The Usuli believe that the Hadith collections contained traditions of very varying degrees of reliability, and that critical analysis was necessary to assess their authority. In contrast the Akhbari believe that the sole sources of law are the Qur'an and the Hadith, in particular the Four Books accepted by the Shia: everything in these sources is in principle reliable, and outside them there was no authority competent to enact or deduce further legal rules.
In addition to assessing the reliability of the Hadith, Usuli believe the task of the legal scholar is to establish intellectual principles of general application (Usul al-fiqh), from which particular rules may be derived by way of deduction: accordingly, legal scholarship has the tools in principle for resolving any situation, whether or not it is specifically addressed in Quran or Hadith (see Ijtihad).
The dominance of the Usuli over the Akhbari came in last half of the 18th century when Muhammad Baqir Behbahani led Usulis to challenge Akhbari dominance and "completely routed the Akhbaris at Karbala and Najaf," so that "only a handful of Shi'i ulama have remained Akhbari to the present day."
An important tenant of Usuli doctrine is Taqlid or "imitation", i.e. the acceptance of a religious ruling in matters of worship and personal affairs from someone regarded as a higher religious authority (e.g. an 'ālim) without necessarily asking for the technical proof. These higher religious authorities can be known as a "source of imitation" (Arabic marji taqlid مرجع تقليد, Persian marja) or less exaltedly as an "imitated one" (Arabic مقلَد muqallad). However, his verdicts are not to be taken as the only source of religious information and he can be always corrected by other muqalladeen (the plural of muqallad) which come after him. Obeying a deceased taqlid is forbidden in Usuli.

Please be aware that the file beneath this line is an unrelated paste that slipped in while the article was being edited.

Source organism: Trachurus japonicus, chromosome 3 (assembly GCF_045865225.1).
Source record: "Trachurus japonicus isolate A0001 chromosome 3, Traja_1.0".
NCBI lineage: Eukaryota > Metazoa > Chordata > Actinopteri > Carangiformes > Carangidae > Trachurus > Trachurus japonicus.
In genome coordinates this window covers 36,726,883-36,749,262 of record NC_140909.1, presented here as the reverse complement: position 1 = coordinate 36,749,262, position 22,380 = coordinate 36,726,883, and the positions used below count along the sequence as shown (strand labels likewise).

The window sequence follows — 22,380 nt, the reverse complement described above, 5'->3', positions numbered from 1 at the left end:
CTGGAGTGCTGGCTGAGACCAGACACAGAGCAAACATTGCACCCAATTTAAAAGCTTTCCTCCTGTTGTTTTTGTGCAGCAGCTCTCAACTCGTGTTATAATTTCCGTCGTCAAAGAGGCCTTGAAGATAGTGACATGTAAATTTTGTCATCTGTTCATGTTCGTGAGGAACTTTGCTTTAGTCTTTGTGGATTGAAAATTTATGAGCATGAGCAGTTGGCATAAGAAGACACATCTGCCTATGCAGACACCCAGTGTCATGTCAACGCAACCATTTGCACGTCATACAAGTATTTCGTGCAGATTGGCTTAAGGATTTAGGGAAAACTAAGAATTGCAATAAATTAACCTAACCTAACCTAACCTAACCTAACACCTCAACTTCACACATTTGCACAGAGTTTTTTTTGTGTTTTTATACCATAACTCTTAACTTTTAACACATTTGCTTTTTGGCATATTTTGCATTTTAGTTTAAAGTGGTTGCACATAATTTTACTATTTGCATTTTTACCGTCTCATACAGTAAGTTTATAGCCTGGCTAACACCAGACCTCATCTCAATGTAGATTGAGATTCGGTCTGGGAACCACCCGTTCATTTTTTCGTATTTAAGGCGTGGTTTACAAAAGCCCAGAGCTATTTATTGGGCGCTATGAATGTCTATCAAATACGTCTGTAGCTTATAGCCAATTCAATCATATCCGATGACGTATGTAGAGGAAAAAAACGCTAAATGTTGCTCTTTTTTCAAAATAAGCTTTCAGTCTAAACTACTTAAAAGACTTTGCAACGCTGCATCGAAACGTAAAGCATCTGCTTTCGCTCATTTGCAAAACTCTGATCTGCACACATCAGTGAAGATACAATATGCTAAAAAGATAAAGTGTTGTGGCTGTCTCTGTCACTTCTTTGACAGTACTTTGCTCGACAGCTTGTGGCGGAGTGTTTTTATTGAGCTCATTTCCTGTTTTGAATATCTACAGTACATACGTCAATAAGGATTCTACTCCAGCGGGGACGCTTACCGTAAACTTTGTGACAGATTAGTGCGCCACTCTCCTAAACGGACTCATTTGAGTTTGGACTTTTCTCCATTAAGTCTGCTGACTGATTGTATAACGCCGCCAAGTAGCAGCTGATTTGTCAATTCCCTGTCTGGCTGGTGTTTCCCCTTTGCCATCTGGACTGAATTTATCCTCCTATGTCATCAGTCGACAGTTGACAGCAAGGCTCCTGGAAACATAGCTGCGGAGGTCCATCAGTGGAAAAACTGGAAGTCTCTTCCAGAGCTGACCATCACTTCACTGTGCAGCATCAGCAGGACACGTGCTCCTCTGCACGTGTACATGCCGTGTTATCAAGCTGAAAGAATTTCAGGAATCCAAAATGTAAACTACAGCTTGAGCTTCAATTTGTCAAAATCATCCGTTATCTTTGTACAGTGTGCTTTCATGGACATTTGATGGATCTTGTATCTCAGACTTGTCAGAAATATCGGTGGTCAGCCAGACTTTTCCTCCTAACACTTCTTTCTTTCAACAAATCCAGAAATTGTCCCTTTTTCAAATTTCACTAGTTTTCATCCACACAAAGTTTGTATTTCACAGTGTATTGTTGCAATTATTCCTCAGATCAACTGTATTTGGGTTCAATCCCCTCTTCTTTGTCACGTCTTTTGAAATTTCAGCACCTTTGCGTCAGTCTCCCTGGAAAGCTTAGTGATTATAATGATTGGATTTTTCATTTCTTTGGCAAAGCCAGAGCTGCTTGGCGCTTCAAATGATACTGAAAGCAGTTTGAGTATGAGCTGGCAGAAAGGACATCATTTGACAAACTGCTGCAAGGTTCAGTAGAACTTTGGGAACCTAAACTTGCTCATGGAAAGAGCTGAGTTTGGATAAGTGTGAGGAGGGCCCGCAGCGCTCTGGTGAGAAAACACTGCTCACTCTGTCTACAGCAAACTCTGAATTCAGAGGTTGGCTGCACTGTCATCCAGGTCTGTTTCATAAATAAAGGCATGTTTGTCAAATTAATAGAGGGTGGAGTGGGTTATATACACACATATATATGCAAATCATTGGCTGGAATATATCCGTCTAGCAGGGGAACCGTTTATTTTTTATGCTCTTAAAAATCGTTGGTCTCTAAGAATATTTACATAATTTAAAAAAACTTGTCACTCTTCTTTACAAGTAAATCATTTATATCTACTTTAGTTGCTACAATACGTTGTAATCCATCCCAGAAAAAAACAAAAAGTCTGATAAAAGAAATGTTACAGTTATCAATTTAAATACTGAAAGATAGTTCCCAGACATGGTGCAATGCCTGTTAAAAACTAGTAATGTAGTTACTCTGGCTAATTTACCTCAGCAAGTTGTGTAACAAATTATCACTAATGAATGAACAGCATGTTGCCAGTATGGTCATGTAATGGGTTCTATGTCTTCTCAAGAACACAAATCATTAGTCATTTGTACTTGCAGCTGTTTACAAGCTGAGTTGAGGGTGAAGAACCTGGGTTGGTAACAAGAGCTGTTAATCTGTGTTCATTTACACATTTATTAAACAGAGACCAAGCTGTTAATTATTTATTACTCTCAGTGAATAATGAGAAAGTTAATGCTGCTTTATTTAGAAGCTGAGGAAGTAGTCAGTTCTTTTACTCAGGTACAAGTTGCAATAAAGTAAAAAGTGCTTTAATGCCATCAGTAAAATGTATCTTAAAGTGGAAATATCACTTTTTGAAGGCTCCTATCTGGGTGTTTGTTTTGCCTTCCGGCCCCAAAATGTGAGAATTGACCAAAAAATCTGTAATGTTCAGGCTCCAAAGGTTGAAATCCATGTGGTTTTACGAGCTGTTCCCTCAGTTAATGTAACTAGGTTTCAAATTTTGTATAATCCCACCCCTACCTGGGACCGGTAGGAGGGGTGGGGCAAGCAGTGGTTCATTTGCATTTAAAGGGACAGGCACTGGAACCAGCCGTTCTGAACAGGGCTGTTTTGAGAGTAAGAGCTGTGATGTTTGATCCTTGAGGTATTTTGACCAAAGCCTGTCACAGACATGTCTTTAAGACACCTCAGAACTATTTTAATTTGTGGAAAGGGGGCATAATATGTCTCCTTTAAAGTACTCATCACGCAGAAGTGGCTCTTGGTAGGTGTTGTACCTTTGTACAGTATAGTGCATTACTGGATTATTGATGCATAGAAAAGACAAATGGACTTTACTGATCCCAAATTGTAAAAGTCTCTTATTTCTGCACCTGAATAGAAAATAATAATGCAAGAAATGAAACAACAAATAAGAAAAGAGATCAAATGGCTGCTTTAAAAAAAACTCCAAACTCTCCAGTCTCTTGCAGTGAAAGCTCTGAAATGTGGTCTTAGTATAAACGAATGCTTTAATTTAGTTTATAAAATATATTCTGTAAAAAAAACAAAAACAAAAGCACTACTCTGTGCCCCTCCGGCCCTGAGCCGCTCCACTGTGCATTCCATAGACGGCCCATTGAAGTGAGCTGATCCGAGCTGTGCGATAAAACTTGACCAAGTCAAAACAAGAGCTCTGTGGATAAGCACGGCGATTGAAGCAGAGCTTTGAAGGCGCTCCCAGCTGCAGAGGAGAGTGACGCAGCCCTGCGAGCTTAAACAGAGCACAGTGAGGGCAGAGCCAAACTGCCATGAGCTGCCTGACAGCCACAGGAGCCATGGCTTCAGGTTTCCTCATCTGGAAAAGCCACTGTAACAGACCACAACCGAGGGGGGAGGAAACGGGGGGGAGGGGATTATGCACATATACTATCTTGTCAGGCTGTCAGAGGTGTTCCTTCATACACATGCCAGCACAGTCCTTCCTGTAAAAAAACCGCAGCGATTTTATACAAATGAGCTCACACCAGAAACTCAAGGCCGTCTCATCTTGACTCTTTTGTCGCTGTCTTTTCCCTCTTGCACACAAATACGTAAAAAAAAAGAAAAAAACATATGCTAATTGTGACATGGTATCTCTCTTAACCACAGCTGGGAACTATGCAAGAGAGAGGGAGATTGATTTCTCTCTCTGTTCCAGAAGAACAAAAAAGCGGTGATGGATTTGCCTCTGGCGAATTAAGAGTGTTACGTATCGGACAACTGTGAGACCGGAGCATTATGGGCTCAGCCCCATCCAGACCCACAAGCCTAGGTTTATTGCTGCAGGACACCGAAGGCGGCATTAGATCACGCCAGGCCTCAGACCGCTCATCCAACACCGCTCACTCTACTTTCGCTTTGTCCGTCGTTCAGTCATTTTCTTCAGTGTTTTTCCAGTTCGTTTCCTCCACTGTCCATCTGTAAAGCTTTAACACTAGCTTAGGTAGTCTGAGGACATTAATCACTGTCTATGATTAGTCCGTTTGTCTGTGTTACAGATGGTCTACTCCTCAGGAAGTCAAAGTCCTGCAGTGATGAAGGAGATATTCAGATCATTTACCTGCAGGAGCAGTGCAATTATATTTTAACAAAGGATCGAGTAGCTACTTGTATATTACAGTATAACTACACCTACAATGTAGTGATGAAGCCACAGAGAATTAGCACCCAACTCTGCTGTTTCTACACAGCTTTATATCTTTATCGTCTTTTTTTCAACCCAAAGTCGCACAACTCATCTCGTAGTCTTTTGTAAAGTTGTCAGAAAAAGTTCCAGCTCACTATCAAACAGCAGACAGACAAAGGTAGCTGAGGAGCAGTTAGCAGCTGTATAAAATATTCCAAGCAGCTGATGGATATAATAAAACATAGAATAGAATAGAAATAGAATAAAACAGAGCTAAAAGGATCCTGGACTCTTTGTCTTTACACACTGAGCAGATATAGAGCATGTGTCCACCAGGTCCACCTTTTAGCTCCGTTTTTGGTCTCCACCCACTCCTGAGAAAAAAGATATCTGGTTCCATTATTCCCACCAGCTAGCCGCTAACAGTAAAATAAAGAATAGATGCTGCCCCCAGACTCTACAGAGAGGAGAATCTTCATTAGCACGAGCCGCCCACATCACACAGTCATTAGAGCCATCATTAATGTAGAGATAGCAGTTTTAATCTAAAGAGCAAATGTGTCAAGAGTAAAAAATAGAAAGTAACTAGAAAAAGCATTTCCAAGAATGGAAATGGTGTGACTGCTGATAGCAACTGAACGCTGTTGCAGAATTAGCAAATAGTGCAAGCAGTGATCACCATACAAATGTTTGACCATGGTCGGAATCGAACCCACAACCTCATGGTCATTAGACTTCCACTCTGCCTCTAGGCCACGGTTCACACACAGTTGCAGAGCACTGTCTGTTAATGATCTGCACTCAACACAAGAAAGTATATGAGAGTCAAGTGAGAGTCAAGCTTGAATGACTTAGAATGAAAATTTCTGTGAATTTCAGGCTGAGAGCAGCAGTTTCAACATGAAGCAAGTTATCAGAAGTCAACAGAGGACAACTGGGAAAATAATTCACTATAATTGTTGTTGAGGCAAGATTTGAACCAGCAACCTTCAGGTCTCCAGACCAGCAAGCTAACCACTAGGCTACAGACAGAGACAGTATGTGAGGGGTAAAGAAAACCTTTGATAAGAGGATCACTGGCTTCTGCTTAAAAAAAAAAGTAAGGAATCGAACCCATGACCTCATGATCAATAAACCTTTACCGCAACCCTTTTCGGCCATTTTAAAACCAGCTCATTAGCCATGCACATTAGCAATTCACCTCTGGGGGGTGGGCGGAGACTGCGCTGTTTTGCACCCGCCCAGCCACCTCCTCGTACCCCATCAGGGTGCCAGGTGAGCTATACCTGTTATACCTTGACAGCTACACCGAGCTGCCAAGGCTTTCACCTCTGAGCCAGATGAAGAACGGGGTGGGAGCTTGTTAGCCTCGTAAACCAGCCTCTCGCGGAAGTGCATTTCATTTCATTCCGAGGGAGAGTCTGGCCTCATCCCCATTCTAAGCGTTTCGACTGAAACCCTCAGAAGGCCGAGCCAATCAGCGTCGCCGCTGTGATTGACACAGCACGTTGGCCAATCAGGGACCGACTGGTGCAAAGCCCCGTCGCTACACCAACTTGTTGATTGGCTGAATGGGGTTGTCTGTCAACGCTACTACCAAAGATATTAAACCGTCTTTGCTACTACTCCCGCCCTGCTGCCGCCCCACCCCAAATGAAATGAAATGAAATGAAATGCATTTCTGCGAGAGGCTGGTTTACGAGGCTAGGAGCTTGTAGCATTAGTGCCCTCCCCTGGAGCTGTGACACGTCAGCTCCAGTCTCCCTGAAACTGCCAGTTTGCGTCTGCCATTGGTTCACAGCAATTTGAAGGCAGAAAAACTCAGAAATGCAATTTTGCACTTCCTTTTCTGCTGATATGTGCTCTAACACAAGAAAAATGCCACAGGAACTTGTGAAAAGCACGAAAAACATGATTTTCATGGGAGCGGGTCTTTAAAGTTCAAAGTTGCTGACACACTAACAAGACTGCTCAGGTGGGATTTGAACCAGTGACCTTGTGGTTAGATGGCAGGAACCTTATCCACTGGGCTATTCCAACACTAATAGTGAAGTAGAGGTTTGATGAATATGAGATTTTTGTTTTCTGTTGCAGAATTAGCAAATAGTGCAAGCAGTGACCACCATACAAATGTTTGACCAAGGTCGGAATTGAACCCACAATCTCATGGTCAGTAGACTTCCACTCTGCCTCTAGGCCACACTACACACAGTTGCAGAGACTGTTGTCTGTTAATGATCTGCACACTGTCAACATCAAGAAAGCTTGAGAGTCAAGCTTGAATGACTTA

Taqlid has been introduced by scholars who felt that Quranic Verses and traditions were not enough and that ulama were needed not only to interpret the Quran and Sunna but to make "new rulings to respond to new challenges and push the boundaries of Shia law in new directions. Critics also say a major motive behind introducing this was to collect the islamic taxes.